If you are even mildly familiar with the Chattanooga Web development community, then you’re likely familiar with the name Daniel Ryan, better known as “dryan.” Originally from Florida, Ryan moved to Chattanooga in 2000 and has since served as the advertising and branding chair of Young Professionals Association Chattanooga, the founding director of BarCamp Chattanooga, the technical director for the grassroots community journalism site Chattarati, and an adviser to the 48-Hour Launch.

Toward the end of last summer, Ryan was hired as the director of frontend development for President Barack Obama’s re-election campaign. Ryan recently chatted with Nooga.com about what it’s like to work for the commander in chief, the sprint to Election Day and his plans for the future.

So, I’ll get right to it … Walk me through how you wound up working for the president.


Much has been made of the campaign’s ability to micro-target audiences for email and social. This was how they got me. I received an email in July 2011 that the campaign was looking for developers. I sent along my info and was in Chicago about a month later.

What was it like meeting him for the first time?

Security was intense. It took several hours to sweep our floor, then we all filed back in through magnetometers and waited. He spoke to us for several minutes then shook hands with those he could. His second visit was the one I really remember, though. It was around his birthday, and he was staying in town overnight. After he spoke to the whole team-around 700 people at that point-he spent a few hours around the office chatting with people and telling stories. One of them has been making the rounds the past few days. He even played a round of ping pong (one of our favorite diversions at HQ). It was really great to see him humanized.

What were your day-to-day responsibilities?

I managed a team of about two dozen people, consisting of developers, QA techs and support staff. An average day for me was about 14 hours of work, mostly at the office, ranging from meetings with my team, other teams in the digital department and other departments in the campaign. I also worked with a large group of outside vendors who provided parts of our overall system. In the closing weeks of the campaign, my main focus was on making sure all of our systems were ready for Election Day and the massive increase in traffic that brought with us.

How closely was he involved with you and your team? How often did you interact with him? How well did you get to know him?

The president had a country to run. He interacted mostly with our senior staff, who set out the goals of the campaign. Teams like mine took those goals and turned them into strategies.

What are some unique challenges that come along with promoting an incumbent president compared to, say, promoting a typical product or service?

The biggest challenge we faced was we had one chance to get it right. While a bug on a typical site might cost some amount of money, generally over time, you can make up for that. We had about 18 months to prep for a six-week sprint (early voting meant “Election Day” for us started in late September). While we did get some chances to test our systems during the height of early voting, we basically wouldn’t know if our systems worked until it was over.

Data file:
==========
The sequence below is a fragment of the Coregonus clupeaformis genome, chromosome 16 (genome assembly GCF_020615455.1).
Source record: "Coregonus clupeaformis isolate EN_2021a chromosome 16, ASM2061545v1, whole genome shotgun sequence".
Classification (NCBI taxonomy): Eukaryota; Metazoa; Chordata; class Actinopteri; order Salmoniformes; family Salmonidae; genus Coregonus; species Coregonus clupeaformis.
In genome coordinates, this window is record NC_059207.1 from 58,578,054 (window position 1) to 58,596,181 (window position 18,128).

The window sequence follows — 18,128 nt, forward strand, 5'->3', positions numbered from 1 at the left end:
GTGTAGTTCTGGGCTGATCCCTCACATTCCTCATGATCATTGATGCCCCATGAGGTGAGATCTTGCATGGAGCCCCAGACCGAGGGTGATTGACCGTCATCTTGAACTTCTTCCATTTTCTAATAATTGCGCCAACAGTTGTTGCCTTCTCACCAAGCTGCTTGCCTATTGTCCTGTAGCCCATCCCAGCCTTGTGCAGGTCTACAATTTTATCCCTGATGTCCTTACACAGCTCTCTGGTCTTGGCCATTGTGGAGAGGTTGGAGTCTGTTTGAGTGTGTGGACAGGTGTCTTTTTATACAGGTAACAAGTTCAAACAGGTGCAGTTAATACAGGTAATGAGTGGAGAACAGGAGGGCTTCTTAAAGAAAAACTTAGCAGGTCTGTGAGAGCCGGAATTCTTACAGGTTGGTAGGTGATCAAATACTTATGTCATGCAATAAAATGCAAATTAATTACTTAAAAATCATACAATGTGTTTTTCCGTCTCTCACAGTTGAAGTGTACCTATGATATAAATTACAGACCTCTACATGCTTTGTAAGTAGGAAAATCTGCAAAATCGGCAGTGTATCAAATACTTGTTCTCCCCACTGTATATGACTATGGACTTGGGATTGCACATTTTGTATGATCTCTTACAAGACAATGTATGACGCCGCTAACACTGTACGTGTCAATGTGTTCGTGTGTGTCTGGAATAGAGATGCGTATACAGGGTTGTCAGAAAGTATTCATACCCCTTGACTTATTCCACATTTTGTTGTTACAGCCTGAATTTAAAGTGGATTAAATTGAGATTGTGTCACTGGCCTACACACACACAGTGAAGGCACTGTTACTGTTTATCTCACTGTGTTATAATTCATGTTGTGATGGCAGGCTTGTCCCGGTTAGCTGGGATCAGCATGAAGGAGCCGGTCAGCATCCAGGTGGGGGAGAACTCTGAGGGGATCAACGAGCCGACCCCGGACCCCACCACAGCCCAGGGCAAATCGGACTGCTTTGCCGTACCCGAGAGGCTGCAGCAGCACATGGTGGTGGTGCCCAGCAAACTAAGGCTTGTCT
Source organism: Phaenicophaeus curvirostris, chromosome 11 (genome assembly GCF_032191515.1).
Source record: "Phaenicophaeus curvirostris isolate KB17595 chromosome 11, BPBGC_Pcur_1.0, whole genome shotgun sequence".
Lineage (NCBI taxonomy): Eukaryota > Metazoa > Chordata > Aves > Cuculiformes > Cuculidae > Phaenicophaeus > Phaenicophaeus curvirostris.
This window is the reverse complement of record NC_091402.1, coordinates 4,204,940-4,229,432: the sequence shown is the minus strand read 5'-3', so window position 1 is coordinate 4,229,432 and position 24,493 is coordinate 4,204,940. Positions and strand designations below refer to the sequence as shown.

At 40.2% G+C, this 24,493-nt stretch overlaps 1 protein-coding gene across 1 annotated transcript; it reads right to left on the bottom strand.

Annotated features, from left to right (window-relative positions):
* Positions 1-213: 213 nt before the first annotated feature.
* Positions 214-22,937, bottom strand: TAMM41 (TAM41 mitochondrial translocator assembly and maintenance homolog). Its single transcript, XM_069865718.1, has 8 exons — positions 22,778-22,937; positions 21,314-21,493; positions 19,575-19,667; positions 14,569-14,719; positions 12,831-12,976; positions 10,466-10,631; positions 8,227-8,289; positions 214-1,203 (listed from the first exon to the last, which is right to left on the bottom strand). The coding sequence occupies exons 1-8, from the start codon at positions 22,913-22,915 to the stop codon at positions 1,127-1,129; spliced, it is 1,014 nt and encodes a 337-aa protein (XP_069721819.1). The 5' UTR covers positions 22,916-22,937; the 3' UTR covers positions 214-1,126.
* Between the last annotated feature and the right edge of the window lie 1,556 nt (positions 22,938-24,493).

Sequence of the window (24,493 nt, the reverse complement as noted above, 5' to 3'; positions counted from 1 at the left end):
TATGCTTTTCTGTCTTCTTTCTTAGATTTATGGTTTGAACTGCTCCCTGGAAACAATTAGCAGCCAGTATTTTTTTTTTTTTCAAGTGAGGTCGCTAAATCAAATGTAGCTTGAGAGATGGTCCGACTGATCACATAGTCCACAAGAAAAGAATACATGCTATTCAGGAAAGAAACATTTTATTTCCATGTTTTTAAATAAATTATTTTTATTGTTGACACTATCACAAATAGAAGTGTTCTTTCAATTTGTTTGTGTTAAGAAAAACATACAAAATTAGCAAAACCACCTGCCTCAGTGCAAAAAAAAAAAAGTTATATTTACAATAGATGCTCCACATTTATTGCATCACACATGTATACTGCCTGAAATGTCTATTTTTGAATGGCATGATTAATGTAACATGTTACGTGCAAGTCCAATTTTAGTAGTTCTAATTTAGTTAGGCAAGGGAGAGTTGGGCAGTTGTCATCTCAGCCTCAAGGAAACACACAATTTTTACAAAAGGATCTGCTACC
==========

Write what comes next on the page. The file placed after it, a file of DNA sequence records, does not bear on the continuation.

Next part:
It was also unique to know that we were under such scrutiny, both professionally and politically. My mantra was constantly “don’t be the story.” We could have embarrassed the president or caused an international incident, but we didn’t.

Did you have any particular success moments along the way that you are especially proud of?

Election Day is the obvious one. We had dozens of critical systems interacting with each other and our amazing staff in the field. All of those functioning as expected was an incredible achievement. Besides that, our “Life of Julia” piece was personally rewarding. Our team, the policy team and the design team put a lot of effort into that. It was seen by hundreds of thousands of people and was even the subject of a “Daily Show” segment.

How confident were you that he would win the election? Why did you feel that way?

We always knew it was going to be a tight race, but we had a plan, and we executed it. I think for me it became clear as early voting results came in. The electorate was more diverse than the Romney campaign was telegraphing that they believed it would be. In August, they told the National Press Club that this would be a “wave election.” Masses of voters would switch over to them after the third debate. With early voting playing such a major role, that was far too late to wait.

What’s your strongest memory of your time working for him?

Just how proud I am of my team. We all came from different backgrounds and different skillsets to become a real family of people dedicated not only to the president, but to each other. So many nights, I had to force people to go home and rest; they never wanted to stop. The level of commitment to each other, professionally and personally, was like nowhere I’ve worked before.

You’re back in Chattanooga now. What are your plans? Are you going to stay for a while?

I’m going down to visit my family in Florida for the holidays and figure out what is next for me. Watching the tech community here grow and flourish so much while I’ve been away has me itching to get involved again. I hope to use my experience with the campaign to help elevate Chattanooga’s reputation as a serious place to innovate.

Thanks so much for your time.

My pleasure. It’s great to be back.

Bill Colrus writes about local news, culture, music and media. You can find him on Facebook, follow him on Twitter or reach him at [email protected]. The opinions expressed in this column belong solely to the author, not Nooga.com or its employees.